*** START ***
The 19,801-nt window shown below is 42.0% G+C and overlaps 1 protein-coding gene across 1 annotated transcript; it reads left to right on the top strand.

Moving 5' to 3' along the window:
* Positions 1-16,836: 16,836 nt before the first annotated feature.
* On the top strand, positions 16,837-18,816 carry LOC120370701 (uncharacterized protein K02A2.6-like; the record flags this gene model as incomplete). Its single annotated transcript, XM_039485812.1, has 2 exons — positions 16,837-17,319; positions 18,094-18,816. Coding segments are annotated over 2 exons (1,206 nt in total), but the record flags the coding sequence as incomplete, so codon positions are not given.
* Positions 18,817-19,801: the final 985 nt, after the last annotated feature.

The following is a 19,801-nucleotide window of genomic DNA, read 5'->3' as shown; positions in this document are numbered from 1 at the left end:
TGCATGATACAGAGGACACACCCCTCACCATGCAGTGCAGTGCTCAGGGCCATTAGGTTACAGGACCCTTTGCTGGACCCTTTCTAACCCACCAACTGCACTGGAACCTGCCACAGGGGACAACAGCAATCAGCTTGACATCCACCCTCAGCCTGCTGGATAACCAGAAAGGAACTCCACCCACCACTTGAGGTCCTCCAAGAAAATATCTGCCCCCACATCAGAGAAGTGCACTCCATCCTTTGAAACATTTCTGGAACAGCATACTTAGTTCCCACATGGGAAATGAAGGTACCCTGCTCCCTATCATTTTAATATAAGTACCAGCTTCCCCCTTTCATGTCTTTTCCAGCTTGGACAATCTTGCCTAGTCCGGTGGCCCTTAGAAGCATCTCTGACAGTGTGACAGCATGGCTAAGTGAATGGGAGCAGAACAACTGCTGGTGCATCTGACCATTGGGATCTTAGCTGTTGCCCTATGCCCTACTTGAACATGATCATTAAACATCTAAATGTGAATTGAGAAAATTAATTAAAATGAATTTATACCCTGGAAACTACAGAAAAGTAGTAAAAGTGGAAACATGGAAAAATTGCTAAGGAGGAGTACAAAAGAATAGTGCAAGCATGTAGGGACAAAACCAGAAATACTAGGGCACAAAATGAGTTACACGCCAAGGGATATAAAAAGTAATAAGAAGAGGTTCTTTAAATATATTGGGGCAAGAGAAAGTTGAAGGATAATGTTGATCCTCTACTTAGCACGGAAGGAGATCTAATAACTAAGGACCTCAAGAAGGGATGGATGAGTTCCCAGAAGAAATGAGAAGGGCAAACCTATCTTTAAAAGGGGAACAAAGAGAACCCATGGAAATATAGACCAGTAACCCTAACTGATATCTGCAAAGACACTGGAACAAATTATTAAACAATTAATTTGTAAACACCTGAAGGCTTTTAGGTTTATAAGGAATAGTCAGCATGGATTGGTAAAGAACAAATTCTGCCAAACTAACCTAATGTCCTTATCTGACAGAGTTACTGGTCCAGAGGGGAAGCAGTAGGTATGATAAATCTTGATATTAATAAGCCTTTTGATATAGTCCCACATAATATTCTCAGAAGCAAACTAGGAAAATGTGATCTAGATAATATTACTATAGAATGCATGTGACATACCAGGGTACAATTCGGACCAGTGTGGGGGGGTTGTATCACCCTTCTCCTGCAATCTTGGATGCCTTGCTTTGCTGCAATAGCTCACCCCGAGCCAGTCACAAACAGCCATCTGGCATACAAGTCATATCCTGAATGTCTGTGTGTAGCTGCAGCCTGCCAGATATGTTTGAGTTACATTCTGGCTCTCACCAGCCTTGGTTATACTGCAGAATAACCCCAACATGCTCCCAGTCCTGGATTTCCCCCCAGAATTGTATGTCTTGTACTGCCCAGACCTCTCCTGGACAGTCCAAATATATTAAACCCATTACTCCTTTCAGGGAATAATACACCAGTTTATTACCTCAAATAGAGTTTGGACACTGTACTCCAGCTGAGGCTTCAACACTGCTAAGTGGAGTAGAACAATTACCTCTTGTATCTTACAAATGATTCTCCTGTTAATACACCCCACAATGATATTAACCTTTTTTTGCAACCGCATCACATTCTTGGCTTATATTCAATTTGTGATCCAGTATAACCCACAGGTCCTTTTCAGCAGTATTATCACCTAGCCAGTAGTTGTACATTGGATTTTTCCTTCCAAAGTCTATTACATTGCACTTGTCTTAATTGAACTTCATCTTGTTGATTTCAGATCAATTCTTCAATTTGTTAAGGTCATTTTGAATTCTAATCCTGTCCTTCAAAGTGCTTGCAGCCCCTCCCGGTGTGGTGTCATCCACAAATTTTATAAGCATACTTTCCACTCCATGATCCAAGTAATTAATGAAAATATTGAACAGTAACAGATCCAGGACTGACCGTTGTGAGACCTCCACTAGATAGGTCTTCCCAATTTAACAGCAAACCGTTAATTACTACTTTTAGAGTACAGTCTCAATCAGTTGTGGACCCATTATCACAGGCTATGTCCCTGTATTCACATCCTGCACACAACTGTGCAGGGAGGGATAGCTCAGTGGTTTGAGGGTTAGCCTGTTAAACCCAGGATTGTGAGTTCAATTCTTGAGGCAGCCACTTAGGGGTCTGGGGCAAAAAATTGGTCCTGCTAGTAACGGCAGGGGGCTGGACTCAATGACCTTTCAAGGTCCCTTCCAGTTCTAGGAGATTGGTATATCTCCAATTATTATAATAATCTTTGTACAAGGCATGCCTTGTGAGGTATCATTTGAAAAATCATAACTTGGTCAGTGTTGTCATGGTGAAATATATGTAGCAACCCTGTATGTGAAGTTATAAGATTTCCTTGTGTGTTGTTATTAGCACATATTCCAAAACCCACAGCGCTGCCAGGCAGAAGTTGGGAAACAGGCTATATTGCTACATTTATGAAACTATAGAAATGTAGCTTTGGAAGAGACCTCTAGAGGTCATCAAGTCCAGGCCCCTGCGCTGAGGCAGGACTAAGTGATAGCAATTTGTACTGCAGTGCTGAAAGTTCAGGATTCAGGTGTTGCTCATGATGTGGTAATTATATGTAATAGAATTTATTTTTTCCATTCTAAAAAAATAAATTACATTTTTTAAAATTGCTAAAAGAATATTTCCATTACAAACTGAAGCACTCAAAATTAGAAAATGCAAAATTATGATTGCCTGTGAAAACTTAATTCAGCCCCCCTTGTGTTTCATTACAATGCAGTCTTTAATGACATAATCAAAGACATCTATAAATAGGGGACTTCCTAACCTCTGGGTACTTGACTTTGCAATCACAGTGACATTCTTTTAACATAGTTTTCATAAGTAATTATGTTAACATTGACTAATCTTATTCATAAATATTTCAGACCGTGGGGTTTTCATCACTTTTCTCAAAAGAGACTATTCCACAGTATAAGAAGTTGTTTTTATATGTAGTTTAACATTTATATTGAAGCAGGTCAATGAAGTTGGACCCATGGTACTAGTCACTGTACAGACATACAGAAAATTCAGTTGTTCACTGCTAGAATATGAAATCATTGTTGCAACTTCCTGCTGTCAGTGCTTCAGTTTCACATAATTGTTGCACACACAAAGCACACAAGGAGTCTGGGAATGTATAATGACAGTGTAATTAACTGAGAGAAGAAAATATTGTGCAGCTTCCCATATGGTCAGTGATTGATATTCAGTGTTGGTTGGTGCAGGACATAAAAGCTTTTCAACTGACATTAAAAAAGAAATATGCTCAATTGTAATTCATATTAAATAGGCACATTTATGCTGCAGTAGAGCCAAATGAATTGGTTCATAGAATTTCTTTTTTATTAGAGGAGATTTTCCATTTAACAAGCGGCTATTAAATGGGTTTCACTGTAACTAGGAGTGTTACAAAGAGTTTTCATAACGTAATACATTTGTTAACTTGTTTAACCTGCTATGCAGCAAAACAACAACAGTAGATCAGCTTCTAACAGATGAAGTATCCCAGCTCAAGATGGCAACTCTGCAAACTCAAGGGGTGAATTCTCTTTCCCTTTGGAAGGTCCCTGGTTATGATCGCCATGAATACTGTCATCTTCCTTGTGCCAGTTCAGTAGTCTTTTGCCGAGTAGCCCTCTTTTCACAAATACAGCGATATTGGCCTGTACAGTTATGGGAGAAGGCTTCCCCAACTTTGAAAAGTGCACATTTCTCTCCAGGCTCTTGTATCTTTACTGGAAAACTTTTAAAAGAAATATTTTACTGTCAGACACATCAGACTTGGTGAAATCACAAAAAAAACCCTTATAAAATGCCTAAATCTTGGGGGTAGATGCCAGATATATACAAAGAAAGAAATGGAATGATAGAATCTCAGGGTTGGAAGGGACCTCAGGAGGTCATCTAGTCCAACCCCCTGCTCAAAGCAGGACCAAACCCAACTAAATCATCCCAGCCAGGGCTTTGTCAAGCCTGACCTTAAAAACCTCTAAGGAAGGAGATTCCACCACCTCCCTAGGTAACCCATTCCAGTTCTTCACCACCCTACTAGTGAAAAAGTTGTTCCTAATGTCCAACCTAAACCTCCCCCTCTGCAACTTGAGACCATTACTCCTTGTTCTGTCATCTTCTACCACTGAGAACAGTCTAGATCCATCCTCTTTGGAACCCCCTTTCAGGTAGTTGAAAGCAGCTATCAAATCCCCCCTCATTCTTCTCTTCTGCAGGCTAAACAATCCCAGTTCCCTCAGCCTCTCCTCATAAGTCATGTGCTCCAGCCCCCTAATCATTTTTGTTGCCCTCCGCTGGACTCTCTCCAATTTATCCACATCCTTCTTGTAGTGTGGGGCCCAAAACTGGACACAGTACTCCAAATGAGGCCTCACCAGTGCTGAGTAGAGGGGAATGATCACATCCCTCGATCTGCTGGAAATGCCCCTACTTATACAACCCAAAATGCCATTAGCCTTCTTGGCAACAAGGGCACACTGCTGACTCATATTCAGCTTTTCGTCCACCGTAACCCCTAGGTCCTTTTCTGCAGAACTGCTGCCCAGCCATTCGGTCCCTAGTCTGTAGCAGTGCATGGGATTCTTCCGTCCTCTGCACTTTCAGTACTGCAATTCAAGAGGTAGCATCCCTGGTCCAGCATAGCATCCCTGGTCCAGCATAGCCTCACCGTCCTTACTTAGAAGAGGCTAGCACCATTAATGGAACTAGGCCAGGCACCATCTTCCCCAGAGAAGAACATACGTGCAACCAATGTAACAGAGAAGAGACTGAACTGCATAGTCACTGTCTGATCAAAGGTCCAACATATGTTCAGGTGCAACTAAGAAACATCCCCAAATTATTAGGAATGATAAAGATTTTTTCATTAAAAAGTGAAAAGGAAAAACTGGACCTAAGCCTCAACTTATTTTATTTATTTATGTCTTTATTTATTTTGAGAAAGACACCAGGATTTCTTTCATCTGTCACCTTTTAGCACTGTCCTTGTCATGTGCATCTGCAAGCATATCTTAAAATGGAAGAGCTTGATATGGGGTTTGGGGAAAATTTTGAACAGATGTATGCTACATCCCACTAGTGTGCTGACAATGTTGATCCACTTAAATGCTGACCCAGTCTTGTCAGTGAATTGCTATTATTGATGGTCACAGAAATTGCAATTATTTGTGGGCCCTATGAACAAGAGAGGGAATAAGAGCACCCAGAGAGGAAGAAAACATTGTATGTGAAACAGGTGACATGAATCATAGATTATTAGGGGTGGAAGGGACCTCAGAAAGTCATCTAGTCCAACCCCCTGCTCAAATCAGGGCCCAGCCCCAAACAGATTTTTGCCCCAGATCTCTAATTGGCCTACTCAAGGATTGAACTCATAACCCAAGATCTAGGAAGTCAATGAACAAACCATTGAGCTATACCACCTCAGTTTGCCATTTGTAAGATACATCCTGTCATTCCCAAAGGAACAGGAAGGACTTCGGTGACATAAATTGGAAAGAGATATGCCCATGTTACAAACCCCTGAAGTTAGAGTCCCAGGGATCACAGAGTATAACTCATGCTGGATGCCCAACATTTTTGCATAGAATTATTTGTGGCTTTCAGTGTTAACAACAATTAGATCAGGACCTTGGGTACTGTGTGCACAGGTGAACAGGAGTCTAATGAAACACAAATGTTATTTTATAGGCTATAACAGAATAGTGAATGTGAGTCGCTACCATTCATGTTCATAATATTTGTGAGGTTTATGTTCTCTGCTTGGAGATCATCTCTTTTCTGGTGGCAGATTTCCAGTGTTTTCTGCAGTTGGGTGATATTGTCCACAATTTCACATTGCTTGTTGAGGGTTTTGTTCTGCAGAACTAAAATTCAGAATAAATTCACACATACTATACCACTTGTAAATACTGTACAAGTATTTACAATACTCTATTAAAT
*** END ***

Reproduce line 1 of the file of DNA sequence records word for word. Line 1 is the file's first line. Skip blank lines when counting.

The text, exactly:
The 19,801-nt window shown below is 42.0% G+C and overlaps 1 protein-coding gene across 1 annotated transcript; it reads left to right on the top strand.